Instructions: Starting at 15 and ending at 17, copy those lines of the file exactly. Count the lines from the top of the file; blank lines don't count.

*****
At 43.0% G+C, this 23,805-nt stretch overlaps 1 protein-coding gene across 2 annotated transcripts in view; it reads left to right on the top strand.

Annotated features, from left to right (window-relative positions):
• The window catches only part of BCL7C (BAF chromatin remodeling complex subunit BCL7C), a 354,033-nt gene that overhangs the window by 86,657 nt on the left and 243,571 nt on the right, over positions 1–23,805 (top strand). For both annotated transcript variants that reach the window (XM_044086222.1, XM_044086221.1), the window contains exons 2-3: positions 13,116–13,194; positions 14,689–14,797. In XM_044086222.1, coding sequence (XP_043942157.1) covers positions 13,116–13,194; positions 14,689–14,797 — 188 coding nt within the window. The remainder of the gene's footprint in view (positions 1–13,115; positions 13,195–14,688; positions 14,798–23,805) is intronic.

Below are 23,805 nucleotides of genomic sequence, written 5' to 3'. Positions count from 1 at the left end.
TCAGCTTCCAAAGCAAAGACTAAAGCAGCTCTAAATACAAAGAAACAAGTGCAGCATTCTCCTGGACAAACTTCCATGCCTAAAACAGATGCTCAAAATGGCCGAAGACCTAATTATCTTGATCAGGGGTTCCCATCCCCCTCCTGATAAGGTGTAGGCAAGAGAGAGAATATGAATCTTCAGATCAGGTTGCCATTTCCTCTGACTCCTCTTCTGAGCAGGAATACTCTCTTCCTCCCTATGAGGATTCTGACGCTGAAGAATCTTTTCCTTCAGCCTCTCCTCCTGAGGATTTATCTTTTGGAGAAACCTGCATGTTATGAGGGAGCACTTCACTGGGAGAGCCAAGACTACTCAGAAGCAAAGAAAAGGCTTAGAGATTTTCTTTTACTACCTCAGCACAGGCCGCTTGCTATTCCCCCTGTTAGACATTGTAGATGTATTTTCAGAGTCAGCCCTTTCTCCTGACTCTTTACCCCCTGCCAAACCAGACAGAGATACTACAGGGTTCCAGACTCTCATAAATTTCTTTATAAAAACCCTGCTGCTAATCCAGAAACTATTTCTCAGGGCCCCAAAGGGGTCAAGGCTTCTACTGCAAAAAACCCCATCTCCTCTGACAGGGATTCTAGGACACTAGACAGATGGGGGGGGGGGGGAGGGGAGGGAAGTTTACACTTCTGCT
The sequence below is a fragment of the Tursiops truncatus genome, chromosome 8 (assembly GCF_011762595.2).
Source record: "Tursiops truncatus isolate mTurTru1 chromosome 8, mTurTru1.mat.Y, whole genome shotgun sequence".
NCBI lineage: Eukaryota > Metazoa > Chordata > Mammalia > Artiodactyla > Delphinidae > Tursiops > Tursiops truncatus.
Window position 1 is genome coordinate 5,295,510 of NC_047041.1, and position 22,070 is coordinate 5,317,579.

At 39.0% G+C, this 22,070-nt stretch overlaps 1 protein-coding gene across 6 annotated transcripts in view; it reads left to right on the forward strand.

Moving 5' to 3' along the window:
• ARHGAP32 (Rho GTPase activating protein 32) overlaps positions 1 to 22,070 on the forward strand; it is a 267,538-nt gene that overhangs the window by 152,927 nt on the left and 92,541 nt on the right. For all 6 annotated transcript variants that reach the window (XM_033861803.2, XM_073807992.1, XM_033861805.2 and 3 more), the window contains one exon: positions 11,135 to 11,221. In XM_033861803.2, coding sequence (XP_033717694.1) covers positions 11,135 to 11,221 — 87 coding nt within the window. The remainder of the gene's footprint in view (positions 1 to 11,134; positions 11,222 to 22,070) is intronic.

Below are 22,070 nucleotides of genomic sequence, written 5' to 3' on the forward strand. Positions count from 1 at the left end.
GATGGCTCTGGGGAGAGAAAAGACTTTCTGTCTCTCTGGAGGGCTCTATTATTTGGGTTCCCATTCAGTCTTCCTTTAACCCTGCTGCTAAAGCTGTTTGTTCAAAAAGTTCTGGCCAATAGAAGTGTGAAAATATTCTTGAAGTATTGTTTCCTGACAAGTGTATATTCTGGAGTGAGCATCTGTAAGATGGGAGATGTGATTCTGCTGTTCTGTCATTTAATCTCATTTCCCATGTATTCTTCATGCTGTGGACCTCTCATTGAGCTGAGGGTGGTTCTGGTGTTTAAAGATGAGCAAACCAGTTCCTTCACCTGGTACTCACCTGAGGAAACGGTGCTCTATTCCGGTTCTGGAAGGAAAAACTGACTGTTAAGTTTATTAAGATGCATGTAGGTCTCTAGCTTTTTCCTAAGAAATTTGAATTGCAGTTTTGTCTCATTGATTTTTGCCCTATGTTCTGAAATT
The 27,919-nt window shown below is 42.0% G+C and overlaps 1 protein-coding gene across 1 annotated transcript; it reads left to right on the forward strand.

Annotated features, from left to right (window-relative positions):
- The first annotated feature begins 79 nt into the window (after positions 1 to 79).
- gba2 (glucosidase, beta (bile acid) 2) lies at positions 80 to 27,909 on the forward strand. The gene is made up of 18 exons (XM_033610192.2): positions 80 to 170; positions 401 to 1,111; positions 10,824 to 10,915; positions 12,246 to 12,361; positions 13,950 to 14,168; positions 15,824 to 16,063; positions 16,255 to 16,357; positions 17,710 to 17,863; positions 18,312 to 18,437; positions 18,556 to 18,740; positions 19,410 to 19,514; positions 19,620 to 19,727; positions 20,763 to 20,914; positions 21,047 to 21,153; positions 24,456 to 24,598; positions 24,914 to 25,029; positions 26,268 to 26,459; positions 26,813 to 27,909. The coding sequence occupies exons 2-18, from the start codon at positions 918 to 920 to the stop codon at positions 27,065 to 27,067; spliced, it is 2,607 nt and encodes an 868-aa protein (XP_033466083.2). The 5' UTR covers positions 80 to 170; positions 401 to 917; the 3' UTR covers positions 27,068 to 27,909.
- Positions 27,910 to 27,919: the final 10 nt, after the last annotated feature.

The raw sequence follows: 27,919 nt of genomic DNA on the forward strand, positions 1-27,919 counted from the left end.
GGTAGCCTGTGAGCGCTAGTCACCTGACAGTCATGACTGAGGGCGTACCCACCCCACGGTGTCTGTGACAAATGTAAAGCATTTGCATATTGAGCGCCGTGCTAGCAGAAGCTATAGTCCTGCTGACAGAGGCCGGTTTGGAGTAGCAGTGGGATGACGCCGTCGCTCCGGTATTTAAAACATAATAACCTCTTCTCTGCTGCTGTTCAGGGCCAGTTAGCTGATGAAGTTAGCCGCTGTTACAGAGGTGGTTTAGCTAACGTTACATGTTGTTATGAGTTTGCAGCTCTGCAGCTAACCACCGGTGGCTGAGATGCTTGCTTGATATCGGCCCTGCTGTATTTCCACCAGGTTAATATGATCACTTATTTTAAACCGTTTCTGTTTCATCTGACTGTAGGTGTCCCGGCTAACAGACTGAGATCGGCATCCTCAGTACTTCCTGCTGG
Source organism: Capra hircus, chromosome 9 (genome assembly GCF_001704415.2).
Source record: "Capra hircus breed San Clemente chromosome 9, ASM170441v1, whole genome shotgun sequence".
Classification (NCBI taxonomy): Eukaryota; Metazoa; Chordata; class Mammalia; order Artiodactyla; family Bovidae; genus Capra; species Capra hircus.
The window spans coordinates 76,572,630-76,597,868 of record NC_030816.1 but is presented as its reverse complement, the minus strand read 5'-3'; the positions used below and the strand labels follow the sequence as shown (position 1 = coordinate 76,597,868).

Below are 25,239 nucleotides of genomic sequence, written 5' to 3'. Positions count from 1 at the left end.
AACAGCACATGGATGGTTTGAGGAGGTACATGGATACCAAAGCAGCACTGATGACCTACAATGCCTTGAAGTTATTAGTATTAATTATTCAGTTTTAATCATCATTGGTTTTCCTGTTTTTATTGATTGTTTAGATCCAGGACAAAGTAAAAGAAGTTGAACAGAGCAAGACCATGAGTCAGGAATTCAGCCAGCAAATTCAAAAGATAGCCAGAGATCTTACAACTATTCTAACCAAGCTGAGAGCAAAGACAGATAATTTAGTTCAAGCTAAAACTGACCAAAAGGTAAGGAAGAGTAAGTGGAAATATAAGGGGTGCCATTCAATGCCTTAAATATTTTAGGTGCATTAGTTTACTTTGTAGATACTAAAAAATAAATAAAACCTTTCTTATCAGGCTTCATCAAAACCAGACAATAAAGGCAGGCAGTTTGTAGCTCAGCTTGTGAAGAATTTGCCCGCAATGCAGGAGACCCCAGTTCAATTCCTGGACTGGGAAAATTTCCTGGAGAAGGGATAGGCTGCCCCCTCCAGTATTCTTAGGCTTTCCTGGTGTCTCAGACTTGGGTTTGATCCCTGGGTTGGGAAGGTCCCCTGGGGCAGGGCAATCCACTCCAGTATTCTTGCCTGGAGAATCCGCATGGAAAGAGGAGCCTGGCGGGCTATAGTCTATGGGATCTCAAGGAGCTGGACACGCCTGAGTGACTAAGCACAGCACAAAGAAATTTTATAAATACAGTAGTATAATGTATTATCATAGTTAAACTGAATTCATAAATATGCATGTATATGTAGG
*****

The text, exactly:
The 27,919-nt window shown below is 42.0% G+C and overlaps 1 protein-coding gene across 1 annotated transcript; it reads left to right on the forward strand.

Annotated features, from left to right (window-relative positions):
- The first annotated feature begins 79 nt into the window (after positions 1 to 79).